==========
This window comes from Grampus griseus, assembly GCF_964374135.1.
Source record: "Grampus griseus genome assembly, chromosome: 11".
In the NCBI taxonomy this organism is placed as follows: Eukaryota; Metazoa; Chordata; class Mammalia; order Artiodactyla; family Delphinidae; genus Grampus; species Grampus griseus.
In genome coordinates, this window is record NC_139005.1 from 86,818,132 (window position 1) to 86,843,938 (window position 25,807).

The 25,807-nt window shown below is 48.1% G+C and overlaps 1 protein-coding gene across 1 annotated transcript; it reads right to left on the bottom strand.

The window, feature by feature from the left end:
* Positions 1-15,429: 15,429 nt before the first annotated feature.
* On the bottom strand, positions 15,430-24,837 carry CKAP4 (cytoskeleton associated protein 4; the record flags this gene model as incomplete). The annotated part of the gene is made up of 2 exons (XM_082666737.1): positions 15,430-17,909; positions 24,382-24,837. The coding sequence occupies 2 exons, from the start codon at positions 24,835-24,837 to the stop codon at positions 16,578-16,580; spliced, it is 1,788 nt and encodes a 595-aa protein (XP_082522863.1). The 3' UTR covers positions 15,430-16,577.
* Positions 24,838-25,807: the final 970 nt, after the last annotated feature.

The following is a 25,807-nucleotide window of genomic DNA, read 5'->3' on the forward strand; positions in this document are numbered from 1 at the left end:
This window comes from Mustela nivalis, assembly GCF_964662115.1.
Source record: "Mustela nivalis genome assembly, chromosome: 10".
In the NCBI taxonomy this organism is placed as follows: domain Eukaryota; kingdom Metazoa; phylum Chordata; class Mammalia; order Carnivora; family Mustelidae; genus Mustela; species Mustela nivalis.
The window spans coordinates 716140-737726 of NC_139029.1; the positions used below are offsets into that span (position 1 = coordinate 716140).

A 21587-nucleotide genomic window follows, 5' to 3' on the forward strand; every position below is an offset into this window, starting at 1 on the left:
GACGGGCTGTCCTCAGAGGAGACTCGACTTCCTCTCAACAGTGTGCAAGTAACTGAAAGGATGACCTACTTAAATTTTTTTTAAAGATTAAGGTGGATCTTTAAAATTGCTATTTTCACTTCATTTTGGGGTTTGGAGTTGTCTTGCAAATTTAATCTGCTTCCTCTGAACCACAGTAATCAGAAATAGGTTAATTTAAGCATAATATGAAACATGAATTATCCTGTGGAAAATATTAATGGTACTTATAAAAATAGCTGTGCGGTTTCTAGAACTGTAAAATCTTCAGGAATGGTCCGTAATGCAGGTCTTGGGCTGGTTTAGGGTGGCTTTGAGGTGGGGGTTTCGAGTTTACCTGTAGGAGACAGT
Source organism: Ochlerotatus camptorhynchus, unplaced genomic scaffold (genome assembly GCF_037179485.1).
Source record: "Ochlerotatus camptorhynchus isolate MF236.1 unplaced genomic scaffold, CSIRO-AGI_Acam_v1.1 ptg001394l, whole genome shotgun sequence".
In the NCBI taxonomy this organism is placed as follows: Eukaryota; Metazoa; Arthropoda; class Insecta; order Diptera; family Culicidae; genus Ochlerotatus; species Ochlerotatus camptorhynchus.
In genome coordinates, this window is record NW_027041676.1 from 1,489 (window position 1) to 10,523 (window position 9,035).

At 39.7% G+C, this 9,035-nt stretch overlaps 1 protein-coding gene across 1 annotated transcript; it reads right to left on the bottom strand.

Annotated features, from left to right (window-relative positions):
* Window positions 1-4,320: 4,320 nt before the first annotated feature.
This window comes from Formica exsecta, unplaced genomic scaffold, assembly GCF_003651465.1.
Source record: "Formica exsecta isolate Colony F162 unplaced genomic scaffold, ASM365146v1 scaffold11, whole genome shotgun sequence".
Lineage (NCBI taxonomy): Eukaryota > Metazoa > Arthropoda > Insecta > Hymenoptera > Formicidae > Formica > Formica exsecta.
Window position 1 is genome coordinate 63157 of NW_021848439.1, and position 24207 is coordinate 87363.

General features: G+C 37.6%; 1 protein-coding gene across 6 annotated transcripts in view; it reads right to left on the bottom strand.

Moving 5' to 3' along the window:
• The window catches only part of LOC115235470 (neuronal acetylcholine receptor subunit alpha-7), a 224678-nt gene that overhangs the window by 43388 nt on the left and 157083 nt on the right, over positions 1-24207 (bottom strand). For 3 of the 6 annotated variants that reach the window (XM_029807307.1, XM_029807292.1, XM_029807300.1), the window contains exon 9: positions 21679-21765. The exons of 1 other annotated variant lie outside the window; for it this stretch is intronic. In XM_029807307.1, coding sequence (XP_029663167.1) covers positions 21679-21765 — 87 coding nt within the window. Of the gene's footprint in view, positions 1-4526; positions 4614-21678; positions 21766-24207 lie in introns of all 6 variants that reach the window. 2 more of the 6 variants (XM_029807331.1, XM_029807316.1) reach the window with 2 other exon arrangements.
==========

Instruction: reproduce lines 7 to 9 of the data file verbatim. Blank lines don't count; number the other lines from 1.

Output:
* Positions 1-15,429: 15,429 nt before the first annotated feature.
* On the bottom strand, positions 15,430-24,837 carry CKAP4 (cytoskeleton associated protein 4; the record flags this gene model as incomplete). The annotated part of the gene is made up of 2 exons (XM_082666737.1): positions 15,430-17,909; positions 24,382-24,837. The coding sequence occupies 2 exons, from the start codon at positions 24,835-24,837 to the stop codon at positions 16,578-16,580; spliced, it is 1,788 nt and encodes a 595-aa protein (XP_082522863.1). The 3' UTR covers positions 15,430-16,577.
* Positions 24,838-25,807: the final 970 nt, after the last annotated feature.